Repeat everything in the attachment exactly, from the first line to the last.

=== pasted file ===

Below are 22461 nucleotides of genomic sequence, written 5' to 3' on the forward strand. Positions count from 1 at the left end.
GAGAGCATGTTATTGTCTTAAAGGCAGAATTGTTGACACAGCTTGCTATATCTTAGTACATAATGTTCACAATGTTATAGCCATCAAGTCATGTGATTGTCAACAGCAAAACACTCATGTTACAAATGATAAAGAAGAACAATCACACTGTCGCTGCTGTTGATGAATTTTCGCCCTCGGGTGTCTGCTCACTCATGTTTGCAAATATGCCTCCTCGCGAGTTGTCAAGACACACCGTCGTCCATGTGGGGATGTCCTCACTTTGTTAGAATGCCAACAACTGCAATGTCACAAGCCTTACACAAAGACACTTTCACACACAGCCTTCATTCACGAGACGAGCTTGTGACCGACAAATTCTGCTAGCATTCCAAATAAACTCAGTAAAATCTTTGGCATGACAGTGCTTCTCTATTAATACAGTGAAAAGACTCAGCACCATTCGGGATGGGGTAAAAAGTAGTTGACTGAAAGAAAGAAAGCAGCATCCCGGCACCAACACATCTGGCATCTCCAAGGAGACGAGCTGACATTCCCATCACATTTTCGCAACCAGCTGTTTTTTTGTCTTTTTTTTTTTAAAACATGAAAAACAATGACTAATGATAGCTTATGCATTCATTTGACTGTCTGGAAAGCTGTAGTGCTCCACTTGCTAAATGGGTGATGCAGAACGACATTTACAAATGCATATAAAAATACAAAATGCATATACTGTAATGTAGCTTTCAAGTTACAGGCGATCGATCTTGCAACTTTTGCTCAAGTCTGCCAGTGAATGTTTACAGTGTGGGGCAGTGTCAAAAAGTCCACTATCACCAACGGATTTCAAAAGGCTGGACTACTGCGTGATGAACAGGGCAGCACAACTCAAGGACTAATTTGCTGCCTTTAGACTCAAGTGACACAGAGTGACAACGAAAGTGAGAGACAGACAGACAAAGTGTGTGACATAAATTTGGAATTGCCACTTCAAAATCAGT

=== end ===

Below are 22461 nucleotides of genomic sequence, written 5' to 3' on the forward strand. Positions count from 1 at the left end.
GAGAGCATGTTATTGTCTTAAAGGCAGAATTGTTGACACAGCTTGCTATATCTTAGTACATAATGTTCACAATGTTATAGCCATCAAGTCATGTGATTGTCAACAGCAAAACACTCATGTTACAAATGATAAAGAAGAACAATCACACTGTCGCTGCTGTTGATGAATTTTCGCCCTCGGGTGTCTGCTCACTCATGTTTGCAAATATGCCTCCTCGCGAGTTGTCAAGACACACCGTCGTCCATGTGGGGATGTCCTCACTTTGTTAGAATGCCAACAACTGCAATGTCACAAGCCTTACACAAAGACACTTTCACACACAGCCTTCATTCACGAGACGAGCTTGTGACCGACAAATTCTGCTAGCATTCCAAATAAACTCAGTAAAATCTTTGGCATGACAGTGCTTCTCTATTAATACAGTGAAAAGACTCAGCACCATTCGGGATGGGGTAAAAAGTAGTTGACTGAAAGAAAGAAAGCAGCATCCCGGCACCAACACATCTGGCATCTCCAAGGAGACGAGCTGACATTCCCATCACATTTTCGCAACCAGCTGTTTTTTTGTCTTTTTTTTTTTAAAACATGAAAAACAATGACTAATGATAGCTTATGCATTCATTTGACTGTCTGGAAAGCTGTAGTGCTCCACTTGCTAAATGGGTGATGCAGAACGACATTTACAAATGCATATAAAAATACAAAATGCATATACTGTAATGTAGCTTTCAAGTTACAGGCGATCGATCTTGCAACTTTTGCTCAAGTCTGCCAGTGAATGTTTACAGTGTGGGGCAGTGTCAAAAAGTCCACTATCACCAACGGATTTCAAAAGGCTGGACTACTGCGTGATGAACAGGGCAGCACAACTCAAGGACTAATTTGCTGCCTTTAGACTCAAGTGACACAGAGTGACAACGAAAGTGAGAGACAGACAGACAAAGTGTGTGACATAAATTTGGAATTGCCACTTCAAAATCAGT